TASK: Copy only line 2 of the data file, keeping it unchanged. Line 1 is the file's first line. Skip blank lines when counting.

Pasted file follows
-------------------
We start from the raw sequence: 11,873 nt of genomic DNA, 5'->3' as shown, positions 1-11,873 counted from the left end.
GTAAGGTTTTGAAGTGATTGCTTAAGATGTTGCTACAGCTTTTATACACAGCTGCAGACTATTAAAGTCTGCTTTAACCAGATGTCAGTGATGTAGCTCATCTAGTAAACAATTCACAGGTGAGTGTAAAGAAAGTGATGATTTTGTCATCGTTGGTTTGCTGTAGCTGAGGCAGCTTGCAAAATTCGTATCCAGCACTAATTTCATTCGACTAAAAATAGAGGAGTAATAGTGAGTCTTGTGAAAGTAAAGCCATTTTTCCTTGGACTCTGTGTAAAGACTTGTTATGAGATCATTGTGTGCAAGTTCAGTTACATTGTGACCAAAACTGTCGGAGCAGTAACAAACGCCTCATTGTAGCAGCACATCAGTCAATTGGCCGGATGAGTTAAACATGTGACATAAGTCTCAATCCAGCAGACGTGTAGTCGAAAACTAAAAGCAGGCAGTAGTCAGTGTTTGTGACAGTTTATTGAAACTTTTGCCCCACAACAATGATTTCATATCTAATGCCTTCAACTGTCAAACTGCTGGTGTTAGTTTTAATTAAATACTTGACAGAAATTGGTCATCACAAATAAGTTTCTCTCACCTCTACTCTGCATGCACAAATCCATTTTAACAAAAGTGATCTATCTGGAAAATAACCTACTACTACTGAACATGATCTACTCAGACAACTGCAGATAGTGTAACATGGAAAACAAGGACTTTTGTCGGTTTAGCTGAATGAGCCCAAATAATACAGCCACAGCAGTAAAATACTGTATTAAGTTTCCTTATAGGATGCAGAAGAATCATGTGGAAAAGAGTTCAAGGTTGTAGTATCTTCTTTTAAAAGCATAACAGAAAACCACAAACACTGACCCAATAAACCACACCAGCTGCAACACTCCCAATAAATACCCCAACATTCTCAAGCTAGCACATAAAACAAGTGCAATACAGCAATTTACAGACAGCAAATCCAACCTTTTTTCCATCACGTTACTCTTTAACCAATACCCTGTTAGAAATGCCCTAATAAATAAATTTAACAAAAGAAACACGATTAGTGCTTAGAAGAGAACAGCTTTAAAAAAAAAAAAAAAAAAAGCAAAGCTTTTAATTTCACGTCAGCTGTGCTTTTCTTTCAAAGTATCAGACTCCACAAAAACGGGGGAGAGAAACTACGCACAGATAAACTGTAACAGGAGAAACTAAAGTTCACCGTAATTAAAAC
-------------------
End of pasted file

GTAAGGTTTTGAAGTGATTGCTTAAGATGTTGCTACAGCTTTTATACACAGCTGCAGACTATTAAAGTCTGCTTTAACCAGATGTCAGTGATGTAGCTCATCTAGTAAACAATTCACAGGTGAGTGTAAAGAAAGTGATGATTTTGTCATCGTTGGTTTGCTGTAGCTGAGGCAGCTTGCAAAATTCGTATCCAGCACTAATTTCATTCGACTAAAAATAGAGGAGTAATAGTGAGTCTTGTGAAAGTAAAGCCATTTTTCCTTGGACTCTGTGTAAAGACTTGTTATGAGATCATTGTGTGCAAGTTCAGTTACATTGTGACCAAAACTGTCGGAGCAGTAACAAACGCCTCATTGTAGCAGCACATCAGTCAATTGGCCGGATGAGTTAAACATGTGACATAAGTCTCAATCCAGCAGACGTGTAGTCGAAAACTAAAAGCAGGCAGTAGTCAGTGTTTGTGACAGTTTATTGAAACTTTTGCCCCACAACAATGATTTCATATCTAATGCCTTCAACTGTCAAACTGCTGGTGTTAGTTTTAATTAAATACTTGACAGAAATTGGTCATCACAAATAAGTTTCTCTCACCTCTACTCTGCATGCACAAATCCATTTTAACAAAAGTGATCTATCTGGAAAATAACCTACTACTACTGAACATGATCTACTCAGACAACTGCAGATAGTGTAACATGGAAAACAAGGACTTTTGTCGGTTTAGCTGAATGAGCCCAAATAATACAGCCACAGCAGTAAAATACTGTATTAAGTTTCCTTATAGGATGCAGAAGAATCATGTGGAAAAGAGTTCAAGGTTGTAGTATCTTCTTTTAAAAGCATAACAGAAAACCACAAACACTGACCCAATAAACCACACCAGCTGCAACACTCCCAATAAATACCCCAACATTCTCAAGCTAGCACATAAAACAAGTGCAATACAGCAATTTACAGACAGCAAATCCAACCTTTTTTCCATCACGTTACTCTTTAACCAATACCCTGTTAGAAATGCCCTAATAAATAAATTTAACAAAAGAAACACGATTAGTGCTTAGAAGAGAACAGCTTTAAAAAAAAAAAAAAAAAAAGCAAAGCTTTTAATTTCACGTCAGCTGTGCTTTTCTTTCAAAGTATCAGACTCCACAAAAACGGGGGAGAGAAACTACGCACAGATAAACTGTAACAGGAGAAACTAAAGTTCACCGTAATTAAAAC